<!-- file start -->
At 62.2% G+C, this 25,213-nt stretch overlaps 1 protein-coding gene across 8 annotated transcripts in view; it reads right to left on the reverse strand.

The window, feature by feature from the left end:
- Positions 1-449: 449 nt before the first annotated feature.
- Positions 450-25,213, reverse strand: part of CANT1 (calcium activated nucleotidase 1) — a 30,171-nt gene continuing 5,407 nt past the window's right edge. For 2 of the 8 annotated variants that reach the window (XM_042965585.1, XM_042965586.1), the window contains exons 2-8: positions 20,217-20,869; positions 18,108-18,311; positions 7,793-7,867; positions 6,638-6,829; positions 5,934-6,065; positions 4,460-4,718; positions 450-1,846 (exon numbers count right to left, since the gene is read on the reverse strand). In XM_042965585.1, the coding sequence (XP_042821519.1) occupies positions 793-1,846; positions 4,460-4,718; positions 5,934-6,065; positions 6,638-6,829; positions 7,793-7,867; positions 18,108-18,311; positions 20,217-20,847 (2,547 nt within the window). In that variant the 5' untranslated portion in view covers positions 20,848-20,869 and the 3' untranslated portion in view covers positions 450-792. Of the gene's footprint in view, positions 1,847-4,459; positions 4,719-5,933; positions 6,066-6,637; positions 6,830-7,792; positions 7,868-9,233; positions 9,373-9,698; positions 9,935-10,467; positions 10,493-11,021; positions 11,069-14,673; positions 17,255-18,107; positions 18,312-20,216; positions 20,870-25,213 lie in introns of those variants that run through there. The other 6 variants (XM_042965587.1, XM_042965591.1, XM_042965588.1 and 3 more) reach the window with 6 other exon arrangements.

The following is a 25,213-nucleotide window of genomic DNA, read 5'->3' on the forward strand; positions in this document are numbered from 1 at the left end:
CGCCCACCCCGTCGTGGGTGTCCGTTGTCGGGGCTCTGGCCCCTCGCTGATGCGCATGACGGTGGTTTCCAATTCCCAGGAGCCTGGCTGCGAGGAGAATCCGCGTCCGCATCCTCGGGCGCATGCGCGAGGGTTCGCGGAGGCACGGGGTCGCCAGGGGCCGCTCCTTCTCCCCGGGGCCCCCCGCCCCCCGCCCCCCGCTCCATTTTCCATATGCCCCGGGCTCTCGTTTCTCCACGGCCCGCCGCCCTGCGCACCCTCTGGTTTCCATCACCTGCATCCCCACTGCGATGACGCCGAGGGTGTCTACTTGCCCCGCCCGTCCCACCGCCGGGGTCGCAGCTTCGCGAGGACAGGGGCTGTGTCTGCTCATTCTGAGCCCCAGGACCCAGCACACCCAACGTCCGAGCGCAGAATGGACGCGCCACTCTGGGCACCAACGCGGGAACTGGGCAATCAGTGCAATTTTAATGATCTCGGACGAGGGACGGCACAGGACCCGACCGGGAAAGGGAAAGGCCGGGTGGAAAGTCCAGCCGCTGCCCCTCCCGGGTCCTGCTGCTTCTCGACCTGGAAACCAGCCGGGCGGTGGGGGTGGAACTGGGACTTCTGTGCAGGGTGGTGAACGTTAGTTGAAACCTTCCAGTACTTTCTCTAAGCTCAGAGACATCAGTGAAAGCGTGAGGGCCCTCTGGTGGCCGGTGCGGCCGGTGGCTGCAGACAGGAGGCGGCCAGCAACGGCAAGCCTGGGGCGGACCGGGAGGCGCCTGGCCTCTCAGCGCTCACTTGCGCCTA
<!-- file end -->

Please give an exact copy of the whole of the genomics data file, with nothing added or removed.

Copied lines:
At 62.2% G+C, this 25,213-nt stretch overlaps 1 protein-coding gene across 8 annotated transcripts in view; it reads right to left on the reverse strand.

The window, feature by feature from the left end:
- Positions 1-449: 449 nt before the first annotated feature.
- Positions 450-25,213, reverse strand: part of CANT1 (calcium activated nucleotidase 1) — a 30,171-nt gene continuing 5,407 nt past the window's right edge. For 2 of the 8 annotated variants that reach the window (XM_042965585.1, XM_042965586.1), the window contains exons 2-8: positions 20,217-20,869; positions 18,108-18,311; positions 7,793-7,867; positions 6,638-6,829; positions 5,934-6,065; positions 4,460-4,718; positions 450-1,846 (exon numbers count right to left, since the gene is read on the reverse strand). In XM_042965585.1, the coding sequence (XP_042821519.1) occupies positions 793-1,846; positions 4,460-4,718; positions 5,934-6,065; positions 6,638-6,829; positions 7,793-7,867; positions 18,108-18,311; positions 20,217-20,847 (2,547 nt within the window). In that variant the 5' untranslated portion in view covers positions 20,848-20,869 and the 3' untranslated portion in view covers positions 450-792. Of the gene's footprint in view, positions 1,847-4,459; positions 4,719-5,933; positions 6,066-6,637; positions 6,830-7,792; positions 7,868-9,233; positions 9,373-9,698; positions 9,935-10,467; positions 10,493-11,021; positions 11,069-14,673; positions 17,255-18,107; positions 18,312-20,216; positions 20,870-25,213 lie in introns of those variants that run through there. The other 6 variants (XM_042965587.1, XM_042965591.1, XM_042965588.1 and 3 more) reach the window with 6 other exon arrangements.

The following is a 25,213-nucleotide window of genomic DNA, read 5'->3' on the forward strand; positions in this document are numbered from 1 at the left end:
CGCCCACCCCGTCGTGGGTGTCCGTTGTCGGGGCTCTGGCCCCTCGCTGATGCGCATGACGGTGGTTTCCAATTCCCAGGAGCCTGGCTGCGAGGAGAATCCGCGTCCGCATCCTCGGGCGCATGCGCGAGGGTTCGCGGAGGCACGGGGTCGCCAGGGGCCGCTCCTTCTCCCCGGGGCCCCCCGCCCCCCGCCCCCCGCTCCATTTTCCATATGCCCCGGGCTCTCGTTTCTCCACGGCCCGCCGCCCTGCGCACCCTCTGGTTTCCATCACCTGCATCCCCACTGCGATGACGCCGAGGGTGTCTACTTGCCCCGCCCGTCCCACCGCCGGGGTCGCAGCTTCGCGAGGACAGGGGCTGTGTCTGCTCATTCTGAGCCCCAGGACCCAGCACACCCAACGTCCGAGCGCAGAATGGACGCGCCACTCTGGGCACCAACGCGGGAACTGGGCAATCAGTGCAATTTTAATGATCTCGGACGAGGGACGGCACAGGACCCGACCGGGAAAGGGAAAGGCCGGGTGGAAAGTCCAGCCGCTGCCCCTCCCGGGTCCTGCTGCTTCTCGACCTGGAAACCAGCCGGGCGGTGGGGGTGGAACTGGGACTTCTGTGCAGGGTGGTGAACGTTAGTTGAAACCTTCCAGTACTTTCTCTAAGCTCAGAGACATCAGTGAAAGCGTGAGGGCCCTCTGGTGGCCGGTGCGGCCGGTGGCTGCAGACAGGAGGCGGCCAGCAACGGCAAGCCTGGGGCGGACCGGGAGGCGCCTGGCCTCTCAGCGCTCACTTGCGCCTA